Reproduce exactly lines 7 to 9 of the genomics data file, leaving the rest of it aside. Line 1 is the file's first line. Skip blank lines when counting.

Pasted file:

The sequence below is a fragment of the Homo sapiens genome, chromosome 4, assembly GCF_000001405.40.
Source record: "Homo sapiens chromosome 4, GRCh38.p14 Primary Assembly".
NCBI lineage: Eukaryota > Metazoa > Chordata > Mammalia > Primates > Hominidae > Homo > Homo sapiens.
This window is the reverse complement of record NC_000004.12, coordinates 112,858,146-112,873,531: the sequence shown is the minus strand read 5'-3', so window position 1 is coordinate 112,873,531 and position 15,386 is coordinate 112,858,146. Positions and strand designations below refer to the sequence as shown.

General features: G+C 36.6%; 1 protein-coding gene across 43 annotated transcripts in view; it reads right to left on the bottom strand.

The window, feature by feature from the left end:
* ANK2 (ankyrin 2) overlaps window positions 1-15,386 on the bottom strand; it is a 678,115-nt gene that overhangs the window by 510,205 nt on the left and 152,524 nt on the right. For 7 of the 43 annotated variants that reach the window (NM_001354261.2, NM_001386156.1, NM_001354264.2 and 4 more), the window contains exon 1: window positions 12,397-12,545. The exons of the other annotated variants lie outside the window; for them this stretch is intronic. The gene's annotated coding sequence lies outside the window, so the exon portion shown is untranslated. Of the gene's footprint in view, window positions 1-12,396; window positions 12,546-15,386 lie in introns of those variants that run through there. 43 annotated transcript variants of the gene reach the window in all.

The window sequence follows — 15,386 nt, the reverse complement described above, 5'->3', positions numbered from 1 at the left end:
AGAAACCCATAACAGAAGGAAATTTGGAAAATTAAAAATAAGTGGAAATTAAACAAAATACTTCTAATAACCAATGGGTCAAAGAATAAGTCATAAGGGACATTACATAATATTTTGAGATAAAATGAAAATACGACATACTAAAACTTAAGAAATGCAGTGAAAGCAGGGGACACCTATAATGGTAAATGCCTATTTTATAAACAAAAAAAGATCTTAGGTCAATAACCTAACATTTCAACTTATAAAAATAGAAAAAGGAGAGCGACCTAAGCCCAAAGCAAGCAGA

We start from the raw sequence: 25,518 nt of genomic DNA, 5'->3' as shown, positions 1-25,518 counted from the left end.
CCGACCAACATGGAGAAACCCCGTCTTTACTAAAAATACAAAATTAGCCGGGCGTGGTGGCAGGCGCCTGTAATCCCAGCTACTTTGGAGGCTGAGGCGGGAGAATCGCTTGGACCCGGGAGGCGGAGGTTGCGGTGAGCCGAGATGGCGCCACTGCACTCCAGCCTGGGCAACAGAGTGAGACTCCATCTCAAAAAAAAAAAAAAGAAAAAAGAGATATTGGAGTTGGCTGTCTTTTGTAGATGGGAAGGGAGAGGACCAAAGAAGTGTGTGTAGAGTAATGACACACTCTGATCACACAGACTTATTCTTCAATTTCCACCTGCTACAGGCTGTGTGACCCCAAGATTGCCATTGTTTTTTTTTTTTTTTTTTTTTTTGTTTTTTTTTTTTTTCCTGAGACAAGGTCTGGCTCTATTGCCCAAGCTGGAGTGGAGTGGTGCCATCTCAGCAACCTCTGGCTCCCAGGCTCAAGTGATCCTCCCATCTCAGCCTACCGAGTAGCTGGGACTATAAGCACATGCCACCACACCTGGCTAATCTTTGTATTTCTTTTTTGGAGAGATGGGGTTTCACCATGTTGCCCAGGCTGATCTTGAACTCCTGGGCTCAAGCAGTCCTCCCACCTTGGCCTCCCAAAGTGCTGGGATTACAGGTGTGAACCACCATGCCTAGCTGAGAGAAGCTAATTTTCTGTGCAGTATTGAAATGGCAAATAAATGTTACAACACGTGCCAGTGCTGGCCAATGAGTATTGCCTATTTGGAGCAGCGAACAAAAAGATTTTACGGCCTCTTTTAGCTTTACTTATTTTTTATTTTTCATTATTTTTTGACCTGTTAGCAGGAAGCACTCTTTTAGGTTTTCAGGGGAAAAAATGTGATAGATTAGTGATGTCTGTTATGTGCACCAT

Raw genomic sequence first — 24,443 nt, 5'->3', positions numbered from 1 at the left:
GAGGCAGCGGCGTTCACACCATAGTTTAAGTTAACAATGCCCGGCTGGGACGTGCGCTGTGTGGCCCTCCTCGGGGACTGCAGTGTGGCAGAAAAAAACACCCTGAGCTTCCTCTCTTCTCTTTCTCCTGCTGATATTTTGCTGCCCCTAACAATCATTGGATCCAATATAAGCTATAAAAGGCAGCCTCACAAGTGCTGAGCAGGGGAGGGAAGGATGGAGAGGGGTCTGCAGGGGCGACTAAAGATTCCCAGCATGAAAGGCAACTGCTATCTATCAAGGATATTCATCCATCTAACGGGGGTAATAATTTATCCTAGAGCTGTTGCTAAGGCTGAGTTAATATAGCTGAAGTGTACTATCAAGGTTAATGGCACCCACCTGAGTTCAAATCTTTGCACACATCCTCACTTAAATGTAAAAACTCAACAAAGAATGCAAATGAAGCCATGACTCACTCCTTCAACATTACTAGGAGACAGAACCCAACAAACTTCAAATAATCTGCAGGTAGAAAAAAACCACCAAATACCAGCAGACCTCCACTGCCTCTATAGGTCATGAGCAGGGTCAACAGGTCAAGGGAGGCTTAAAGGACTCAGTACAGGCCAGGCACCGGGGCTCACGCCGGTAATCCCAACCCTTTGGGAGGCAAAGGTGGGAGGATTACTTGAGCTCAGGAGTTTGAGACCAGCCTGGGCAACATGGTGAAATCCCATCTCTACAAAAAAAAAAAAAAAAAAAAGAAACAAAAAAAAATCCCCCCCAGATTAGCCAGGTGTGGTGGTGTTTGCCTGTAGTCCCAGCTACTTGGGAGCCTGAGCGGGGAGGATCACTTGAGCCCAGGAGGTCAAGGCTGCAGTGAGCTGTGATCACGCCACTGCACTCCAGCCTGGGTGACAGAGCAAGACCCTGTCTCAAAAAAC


* ANK2 (ankyrin 2) overlaps window positions 1-15,386 on the bottom strand; it is a 678,115-nt gene that overhangs the window by 510,205 nt on the left and 152,524 nt on the right. For 7 of the 43 annotated variants that reach the window (NM_001354261.2, NM_001386156.1, NM_001354264.2 and 4 more), the window contains exon 1: window positions 12,397-12,545. The exons of the other annotated variants lie outside the window; for them this stretch is intronic. The gene's annotated coding sequence lies outside the window, so the exon portion shown is untranslated. Of the gene's footprint in view, window positions 1-12,396; window positions 12,546-15,386 lie in introns of those variants that run through there. 43 annotated transcript variants of the gene reach the window in all.

The window sequence follows — 15,386 nt, the reverse complement described above, 5'->3', positions numbered from 1 at the left end:
AGAAACCCATAACAGAAGGAAATTTGGAAAATTAAAAATAAGTGGAAATTAAACAAAATACTTCTAATAACCAATGGGTCAAAGAATAAGTCATAAGGGACATTACATAATATTTTGAGATAAAATGAAAATACGACATACTAAAACTTAAGAAATGCAGTGAAAGCAGGGGACACCTATAATGGTAAATGCCTATTTTATAAACAAAAAAAGATCTTAGGTCAATAACCTAACATTTCAACTTATAAAAATAGAAAAAGGAGAGCGACCTAAGCCCAAAGCAAGCAGA